Anyway that’s enough rambling.

The point is please educate yourselves and those around you, I’m mostly preaching to the converted here as most blog readers know what’s happening in the political world better than the average Joe due to rapid and deep dissemination of information online.

Read about the process here: Elections in Malaysia

So would I vote if I could – of course! In UK I voted for the Green Party!




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16 Responses to Would I Vote if I Could? General Election in Malaysia

  1. KY March 7, 2008 at 3:40 pm #

    Thanks for writing this.

  2. Mark March 7, 2008 at 4:00 pm #

    Very timely piece of information mate.

    I do hope more and more people will bother to read up on our latest news in regards to politics. Sad to say that the local newspapers and TV stations are not really being competely independent with the blackout of all opposition news.

  3. yothemans March 7, 2008 at 4:12 pm #

    my mates in Uk did vote for the Green Party 🙂
    unfortunately the Brits still prefer Labour.
    D.Cameron is not bad either but he is too Etonian

  4. beetrice March 7, 2008 at 4:28 pm #

    Given the reputation of politics, why am I not surprised?

    There’s still a long LOONG way to go..and it’s probably good common sense to take in all the news around you with a pinch (or more) of salt, particularly if it’s in the mainstream media.

  5. Terenceg March 7, 2008 at 6:29 pm #

    you’re lucky you don’t have this tough decision ! haar har

  6. kevin March 7, 2008 at 8:30 pm #

    wanted to go back to vote. alas, the EC removed the usage of the ink in this elections.

    they are really threatened this time round.

  7. BikerVoodoo March 7, 2008 at 8:51 pm #

    Watch 10 Tahun Sebelum Merdeka by Fahmi Reza. This race thing is all a British Divide & Rule thing!

  8. Jaz March 7, 2008 at 9:08 pm #

    Perhaps u should read the post by your good friend Kimberly. I think that in a democratic country the right not to vote should be as sacred as the right to vote. Ist democracy about free choice. If I choose to be ignorant, isnt that my right.

    You have as much chance of getting rid of race based politics as you have of having the Pope as the next Prime Minister. In a poll of Malays it was found that they considered themselves as Muslims first, Malays second and Malaysians third. I dont think the other races are any better. Both the Chinese and Indians are pretty chauvinistic. We all are. There is no way the politicians are going to give up using race as its too convenient a way of garnerning support by using the ‘threat’ of the other races. As they say, politicians aren’t born, they’re excreted.

    Personally, I agree with what John Stuart Mills wrote, that is, democracy works in a monoethnic society. Especially socialist policies work without resentment in a monoethnic society. Once you lose this, the fabric tears and everything falls apart. Look at the Netherlands now. Once you dont have monoethnicity, its difficult. And in Africa you can see that its not just race but tribes.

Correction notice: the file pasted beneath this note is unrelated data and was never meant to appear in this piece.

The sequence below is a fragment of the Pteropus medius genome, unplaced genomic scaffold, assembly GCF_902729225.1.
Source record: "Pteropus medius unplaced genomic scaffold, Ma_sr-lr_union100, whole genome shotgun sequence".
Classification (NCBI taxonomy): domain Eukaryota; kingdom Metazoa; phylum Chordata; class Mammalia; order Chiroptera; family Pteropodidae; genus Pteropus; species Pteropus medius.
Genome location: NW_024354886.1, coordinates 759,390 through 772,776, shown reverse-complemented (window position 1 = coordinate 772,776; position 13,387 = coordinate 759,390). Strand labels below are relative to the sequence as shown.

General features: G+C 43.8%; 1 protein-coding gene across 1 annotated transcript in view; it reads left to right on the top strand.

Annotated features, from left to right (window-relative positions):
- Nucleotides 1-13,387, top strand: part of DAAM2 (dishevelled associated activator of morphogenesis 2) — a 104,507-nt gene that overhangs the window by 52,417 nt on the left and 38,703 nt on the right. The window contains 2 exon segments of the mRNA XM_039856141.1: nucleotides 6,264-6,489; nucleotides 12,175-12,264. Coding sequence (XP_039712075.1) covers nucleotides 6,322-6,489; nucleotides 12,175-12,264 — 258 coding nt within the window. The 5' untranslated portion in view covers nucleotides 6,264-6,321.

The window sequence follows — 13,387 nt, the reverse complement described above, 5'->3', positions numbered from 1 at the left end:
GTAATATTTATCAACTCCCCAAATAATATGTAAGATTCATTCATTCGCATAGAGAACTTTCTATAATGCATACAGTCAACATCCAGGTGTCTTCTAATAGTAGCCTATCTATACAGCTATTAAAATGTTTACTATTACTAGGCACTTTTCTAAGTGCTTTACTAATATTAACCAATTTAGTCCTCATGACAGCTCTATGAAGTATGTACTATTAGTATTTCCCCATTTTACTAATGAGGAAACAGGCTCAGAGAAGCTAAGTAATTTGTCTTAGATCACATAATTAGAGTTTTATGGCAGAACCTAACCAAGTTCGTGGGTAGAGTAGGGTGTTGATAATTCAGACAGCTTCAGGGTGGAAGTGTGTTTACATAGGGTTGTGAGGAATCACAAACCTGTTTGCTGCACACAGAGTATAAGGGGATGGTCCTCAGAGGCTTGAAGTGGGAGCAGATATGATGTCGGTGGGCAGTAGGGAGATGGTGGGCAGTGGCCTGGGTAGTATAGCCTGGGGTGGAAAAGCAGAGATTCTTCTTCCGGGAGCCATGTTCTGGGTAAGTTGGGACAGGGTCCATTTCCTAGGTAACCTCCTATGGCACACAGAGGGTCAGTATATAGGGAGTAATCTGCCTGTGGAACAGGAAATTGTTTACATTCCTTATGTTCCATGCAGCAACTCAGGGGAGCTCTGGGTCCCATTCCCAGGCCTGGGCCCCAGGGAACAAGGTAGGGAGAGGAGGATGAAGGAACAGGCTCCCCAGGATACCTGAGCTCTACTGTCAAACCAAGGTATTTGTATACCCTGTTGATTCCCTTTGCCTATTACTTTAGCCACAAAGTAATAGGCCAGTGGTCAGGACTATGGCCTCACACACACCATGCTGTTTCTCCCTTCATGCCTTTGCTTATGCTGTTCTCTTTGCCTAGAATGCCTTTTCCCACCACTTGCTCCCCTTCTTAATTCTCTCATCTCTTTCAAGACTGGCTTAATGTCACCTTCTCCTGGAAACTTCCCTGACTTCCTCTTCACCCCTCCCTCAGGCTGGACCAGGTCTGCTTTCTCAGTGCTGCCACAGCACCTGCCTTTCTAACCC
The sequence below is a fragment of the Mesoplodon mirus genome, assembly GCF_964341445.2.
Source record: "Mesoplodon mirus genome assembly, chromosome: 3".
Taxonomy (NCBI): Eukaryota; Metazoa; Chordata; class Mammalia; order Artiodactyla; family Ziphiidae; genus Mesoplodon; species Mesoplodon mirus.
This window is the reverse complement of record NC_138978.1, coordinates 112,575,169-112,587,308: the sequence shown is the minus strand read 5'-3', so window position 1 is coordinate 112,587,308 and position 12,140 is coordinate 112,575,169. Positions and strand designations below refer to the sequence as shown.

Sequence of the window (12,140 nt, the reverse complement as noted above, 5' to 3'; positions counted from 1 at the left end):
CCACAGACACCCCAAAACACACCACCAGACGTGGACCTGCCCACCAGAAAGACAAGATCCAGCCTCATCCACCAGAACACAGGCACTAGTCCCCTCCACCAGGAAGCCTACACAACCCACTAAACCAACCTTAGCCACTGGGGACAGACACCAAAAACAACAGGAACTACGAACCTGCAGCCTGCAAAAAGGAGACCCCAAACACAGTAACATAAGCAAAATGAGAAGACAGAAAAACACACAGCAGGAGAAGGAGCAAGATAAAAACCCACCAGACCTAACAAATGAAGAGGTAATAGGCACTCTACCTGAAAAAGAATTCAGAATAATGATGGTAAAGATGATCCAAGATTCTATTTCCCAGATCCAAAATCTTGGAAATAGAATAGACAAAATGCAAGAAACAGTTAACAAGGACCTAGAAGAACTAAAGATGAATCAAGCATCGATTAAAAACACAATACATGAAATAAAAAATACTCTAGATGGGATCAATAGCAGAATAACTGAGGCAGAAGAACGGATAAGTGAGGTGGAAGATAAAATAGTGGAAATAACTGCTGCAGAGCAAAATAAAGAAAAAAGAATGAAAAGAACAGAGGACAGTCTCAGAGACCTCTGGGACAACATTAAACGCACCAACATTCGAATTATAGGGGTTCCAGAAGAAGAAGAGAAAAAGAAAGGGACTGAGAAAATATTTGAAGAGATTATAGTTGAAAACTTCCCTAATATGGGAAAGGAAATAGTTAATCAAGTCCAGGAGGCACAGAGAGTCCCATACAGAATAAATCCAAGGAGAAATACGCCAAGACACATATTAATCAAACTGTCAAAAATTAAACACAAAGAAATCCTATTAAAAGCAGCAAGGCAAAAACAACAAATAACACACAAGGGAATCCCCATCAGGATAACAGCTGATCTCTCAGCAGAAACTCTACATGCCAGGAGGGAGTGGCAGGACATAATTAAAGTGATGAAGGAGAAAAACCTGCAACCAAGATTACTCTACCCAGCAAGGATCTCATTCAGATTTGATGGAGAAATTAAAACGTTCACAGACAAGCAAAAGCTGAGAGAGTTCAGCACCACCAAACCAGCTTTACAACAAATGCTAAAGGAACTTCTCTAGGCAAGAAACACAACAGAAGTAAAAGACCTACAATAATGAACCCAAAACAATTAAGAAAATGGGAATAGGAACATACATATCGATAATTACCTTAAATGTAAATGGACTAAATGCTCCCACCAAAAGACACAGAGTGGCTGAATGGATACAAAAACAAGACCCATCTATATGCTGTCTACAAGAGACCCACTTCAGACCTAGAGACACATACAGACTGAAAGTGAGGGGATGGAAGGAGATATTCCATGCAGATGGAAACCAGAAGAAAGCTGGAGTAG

Further, as Lindeman said in Heroes, you can live a life of happiness or a life of meaning. But not both. May be that’s why people dont bother. After all, the events that are going to have a big impact on our lives have already been set in motion. There is very little we can do about it. Contrary to what everyone tells us, individually we make no difference.

  9. eyeris March 8, 2008 at 12:08 am #

    I’d vote for the Green Party too if there were one here. sigh.

  10. Bumi Ownz U March 8, 2008 at 9:42 am #

    Hi Shaolin…
    Couldnt help but read your blog today. Anyway, please find the link to a nice article on BBC Asia Pacific regarding the sentiment of Malaysian people….

    I particularly like RAMLAH SULAIMAN’s comments with relation to how Malays have had to tolerate the Chinese and Indians up until now. I also love her comments regarding the fact that Most chinese open shops and the unfairness of it all… I’m sure the sentiment is very similar amongst other Malays too, hence Racially discriminative laws being passed in parliament.

    Happy Voting


    You may also want to check out the Hindraf.org website. It shows BN paying off phantom voters. Not too sure how credible the source is though…

    Cheers from Sydney.(Thankfully)

  11. azrin March 8, 2008 at 11:04 pm #

    Actually it’s more dirty in UK.
    I voted in UK too(and till now)…and I even had candidates like BOB THE BUILDER on the independent form for Gillingham South, MEDWAY KENT.

    Heee heee heeeee…..
    PS: I’m a Singaporean and I still vote in UK.There’s another one coming up.

    azrin @ http://www.azrin.net

  12. Bumi Owns U March 8, 2008 at 11:19 pm #

    More Dirty in the UK… Azrin, Bob the Builder may not be a good candidate, at least Bob doesn’t have to resort to bribery.

    How can you compare the democratic system in the UK with Malaysia? There’s no comparison at all.. The UK blows Malaysia away.

  13. jan March 9, 2008 at 5:41 pm #

    If I choose to be ignorant, isnt that my right.

    lol – such a silly twit!! sighs.. Malaysia has a long ways to go with people who think like this (besides having access to the internet, etc…)

  14. Grant S. March 14, 2008 at 5:56 pm #

    Very late commenting – waited until it was all over heh (albeit not from choice) – but I agree with 99% of what you have written. Just as an aside a good friend of mine ran for the Green Party in Finchley North, against a certain Mrs. Thatcher.
    It was a brave attempt! Green Party FTW!

  15. ddnsem August 11, 2008 at 3:32 pm #

    the government is doing their best for the sake of our country. they’re doing it for our bright future. just be supportive and you’ll see it. everyone make mistakes. give them their second chance to prove it.